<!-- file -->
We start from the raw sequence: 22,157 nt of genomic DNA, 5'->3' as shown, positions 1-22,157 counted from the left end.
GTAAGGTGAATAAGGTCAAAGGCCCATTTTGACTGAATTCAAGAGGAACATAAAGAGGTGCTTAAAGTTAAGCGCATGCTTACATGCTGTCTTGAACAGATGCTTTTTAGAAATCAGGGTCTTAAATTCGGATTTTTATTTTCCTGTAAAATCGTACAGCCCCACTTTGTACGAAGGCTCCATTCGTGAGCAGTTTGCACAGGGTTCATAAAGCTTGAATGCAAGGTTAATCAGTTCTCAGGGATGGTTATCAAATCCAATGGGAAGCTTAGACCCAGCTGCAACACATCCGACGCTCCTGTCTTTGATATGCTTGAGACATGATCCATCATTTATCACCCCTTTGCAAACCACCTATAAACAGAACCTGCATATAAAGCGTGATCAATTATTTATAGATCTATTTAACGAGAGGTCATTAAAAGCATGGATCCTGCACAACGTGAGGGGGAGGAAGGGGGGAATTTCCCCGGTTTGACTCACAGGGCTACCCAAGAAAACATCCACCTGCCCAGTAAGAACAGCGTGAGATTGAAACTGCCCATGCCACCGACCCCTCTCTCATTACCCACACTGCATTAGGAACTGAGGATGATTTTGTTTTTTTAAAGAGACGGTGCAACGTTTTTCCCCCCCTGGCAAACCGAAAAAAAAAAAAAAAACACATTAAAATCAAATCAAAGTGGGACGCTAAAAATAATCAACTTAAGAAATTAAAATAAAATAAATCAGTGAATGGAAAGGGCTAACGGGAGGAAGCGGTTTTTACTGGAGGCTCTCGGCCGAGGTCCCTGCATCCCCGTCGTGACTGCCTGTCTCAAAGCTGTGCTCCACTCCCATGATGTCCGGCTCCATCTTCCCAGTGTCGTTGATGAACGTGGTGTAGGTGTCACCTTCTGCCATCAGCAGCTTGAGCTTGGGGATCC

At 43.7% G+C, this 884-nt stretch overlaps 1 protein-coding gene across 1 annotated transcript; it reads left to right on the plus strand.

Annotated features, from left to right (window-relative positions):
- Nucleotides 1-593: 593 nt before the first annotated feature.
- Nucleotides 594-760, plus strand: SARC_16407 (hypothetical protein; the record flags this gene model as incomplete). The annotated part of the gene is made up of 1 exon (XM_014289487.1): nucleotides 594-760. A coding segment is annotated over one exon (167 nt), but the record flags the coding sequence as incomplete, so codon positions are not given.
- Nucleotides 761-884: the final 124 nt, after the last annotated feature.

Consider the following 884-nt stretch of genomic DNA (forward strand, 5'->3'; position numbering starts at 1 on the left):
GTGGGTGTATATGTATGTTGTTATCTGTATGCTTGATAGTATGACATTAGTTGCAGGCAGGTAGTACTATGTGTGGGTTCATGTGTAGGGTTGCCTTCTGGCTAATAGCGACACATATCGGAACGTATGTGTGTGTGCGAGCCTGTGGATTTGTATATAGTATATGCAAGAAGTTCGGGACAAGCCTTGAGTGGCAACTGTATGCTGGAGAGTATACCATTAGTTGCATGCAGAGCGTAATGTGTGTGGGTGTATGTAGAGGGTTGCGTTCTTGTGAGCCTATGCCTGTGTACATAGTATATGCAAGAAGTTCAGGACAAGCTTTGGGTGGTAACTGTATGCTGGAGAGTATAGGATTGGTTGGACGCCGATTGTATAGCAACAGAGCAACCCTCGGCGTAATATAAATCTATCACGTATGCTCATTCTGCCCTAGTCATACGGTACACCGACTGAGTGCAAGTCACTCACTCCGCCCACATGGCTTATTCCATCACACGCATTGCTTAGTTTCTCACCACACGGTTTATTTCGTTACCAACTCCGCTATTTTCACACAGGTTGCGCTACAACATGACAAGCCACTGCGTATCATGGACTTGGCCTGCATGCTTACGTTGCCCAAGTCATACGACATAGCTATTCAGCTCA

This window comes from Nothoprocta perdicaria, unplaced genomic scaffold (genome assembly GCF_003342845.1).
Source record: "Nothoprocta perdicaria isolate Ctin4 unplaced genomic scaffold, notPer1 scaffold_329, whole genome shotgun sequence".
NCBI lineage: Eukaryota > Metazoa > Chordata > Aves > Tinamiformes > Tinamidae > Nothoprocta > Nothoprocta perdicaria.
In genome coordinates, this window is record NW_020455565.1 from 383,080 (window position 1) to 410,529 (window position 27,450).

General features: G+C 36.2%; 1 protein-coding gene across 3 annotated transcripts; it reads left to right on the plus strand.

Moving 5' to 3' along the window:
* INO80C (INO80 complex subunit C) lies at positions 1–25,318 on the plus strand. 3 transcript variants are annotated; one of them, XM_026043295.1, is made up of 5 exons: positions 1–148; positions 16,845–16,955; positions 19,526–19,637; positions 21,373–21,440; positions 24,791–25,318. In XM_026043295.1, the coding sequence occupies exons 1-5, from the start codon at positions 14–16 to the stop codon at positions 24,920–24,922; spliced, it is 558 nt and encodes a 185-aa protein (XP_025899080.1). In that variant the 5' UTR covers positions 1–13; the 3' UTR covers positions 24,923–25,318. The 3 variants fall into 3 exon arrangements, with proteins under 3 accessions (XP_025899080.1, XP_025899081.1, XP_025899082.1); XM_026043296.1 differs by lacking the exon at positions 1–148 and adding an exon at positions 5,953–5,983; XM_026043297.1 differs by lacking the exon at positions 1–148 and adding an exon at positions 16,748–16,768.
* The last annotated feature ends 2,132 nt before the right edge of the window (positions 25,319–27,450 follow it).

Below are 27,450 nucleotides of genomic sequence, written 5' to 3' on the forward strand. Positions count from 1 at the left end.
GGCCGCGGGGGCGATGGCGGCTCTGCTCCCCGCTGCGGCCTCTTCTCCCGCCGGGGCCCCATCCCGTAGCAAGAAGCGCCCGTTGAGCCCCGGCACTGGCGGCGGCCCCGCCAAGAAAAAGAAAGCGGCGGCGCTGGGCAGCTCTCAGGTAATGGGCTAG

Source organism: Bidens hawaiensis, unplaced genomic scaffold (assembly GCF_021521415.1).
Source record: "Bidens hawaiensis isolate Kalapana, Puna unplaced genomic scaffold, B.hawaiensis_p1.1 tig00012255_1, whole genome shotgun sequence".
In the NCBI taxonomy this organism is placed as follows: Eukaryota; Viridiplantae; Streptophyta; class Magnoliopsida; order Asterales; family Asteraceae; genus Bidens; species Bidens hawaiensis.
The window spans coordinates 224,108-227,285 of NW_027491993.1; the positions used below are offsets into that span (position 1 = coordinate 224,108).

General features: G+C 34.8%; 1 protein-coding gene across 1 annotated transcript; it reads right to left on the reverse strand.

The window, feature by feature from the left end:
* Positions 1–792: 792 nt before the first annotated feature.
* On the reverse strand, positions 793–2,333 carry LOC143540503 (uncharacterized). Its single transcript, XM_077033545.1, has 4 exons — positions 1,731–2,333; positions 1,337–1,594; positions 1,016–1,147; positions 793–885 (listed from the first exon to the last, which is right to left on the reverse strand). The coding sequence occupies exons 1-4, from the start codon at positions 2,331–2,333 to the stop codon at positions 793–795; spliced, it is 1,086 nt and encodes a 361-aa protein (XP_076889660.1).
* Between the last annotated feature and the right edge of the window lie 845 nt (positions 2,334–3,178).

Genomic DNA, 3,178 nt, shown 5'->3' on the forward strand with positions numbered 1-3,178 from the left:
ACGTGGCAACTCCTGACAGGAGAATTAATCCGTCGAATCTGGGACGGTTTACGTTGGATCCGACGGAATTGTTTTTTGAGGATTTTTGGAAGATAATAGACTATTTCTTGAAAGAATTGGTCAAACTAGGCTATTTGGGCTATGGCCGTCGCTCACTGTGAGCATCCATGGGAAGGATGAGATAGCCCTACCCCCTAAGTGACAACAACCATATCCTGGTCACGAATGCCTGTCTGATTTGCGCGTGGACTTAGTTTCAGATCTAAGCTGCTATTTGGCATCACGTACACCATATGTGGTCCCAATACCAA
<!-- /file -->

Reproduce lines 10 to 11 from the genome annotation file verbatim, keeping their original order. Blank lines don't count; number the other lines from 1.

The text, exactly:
This window comes from Nothoprocta perdicaria, unplaced genomic scaffold (genome assembly GCF_003342845.1).
Source record: "Nothoprocta perdicaria isolate Ctin4 unplaced genomic scaffold, notPer1 scaffold_329, whole genome shotgun sequence".